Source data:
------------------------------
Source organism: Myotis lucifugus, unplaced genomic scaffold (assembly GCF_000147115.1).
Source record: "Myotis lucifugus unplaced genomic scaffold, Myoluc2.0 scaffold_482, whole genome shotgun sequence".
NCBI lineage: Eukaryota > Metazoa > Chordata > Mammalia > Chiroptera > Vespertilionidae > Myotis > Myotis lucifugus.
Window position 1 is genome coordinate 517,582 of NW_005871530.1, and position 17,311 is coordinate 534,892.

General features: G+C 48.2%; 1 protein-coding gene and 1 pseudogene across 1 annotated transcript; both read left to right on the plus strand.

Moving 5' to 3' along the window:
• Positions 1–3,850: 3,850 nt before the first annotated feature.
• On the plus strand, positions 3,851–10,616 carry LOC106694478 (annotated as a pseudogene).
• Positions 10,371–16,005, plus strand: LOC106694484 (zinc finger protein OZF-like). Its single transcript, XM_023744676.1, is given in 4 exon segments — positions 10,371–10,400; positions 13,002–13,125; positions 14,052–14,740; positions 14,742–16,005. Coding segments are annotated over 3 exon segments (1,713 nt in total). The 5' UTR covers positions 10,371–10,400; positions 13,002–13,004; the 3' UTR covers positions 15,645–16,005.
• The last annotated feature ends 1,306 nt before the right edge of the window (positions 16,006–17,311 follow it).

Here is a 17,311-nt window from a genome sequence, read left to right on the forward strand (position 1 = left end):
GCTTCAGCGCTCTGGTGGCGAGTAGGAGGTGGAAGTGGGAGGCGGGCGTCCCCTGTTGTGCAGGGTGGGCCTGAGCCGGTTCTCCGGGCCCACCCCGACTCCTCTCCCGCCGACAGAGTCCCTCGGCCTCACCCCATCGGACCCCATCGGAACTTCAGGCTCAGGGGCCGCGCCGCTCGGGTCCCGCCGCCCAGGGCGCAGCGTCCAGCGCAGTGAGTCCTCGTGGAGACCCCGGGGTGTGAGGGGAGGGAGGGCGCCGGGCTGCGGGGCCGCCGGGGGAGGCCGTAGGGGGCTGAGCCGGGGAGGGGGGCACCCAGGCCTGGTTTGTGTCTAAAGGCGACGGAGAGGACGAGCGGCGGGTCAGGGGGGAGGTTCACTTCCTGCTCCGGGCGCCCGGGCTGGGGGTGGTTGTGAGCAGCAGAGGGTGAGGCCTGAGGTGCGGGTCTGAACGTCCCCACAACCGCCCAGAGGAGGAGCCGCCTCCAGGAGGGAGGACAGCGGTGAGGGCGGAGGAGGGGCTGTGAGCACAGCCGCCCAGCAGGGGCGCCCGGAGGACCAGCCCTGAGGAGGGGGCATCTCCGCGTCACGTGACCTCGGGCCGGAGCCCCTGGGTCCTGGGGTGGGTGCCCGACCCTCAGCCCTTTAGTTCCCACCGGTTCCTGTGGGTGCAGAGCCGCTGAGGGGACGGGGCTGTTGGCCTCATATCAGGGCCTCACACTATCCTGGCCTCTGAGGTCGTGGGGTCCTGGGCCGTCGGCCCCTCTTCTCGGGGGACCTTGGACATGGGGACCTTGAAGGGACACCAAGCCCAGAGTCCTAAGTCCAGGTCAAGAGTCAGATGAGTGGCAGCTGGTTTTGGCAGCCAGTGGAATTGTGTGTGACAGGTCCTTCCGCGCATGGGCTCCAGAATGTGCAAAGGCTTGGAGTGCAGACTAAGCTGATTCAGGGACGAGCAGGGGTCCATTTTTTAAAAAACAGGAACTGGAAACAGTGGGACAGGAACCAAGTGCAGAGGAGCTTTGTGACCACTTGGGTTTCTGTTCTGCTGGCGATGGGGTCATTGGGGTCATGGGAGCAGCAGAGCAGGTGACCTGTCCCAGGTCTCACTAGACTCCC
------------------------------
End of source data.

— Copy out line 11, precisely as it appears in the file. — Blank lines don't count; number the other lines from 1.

Here is a 17,311-nt window from a genome sequence, read left to right on the forward strand (position 1 = left end):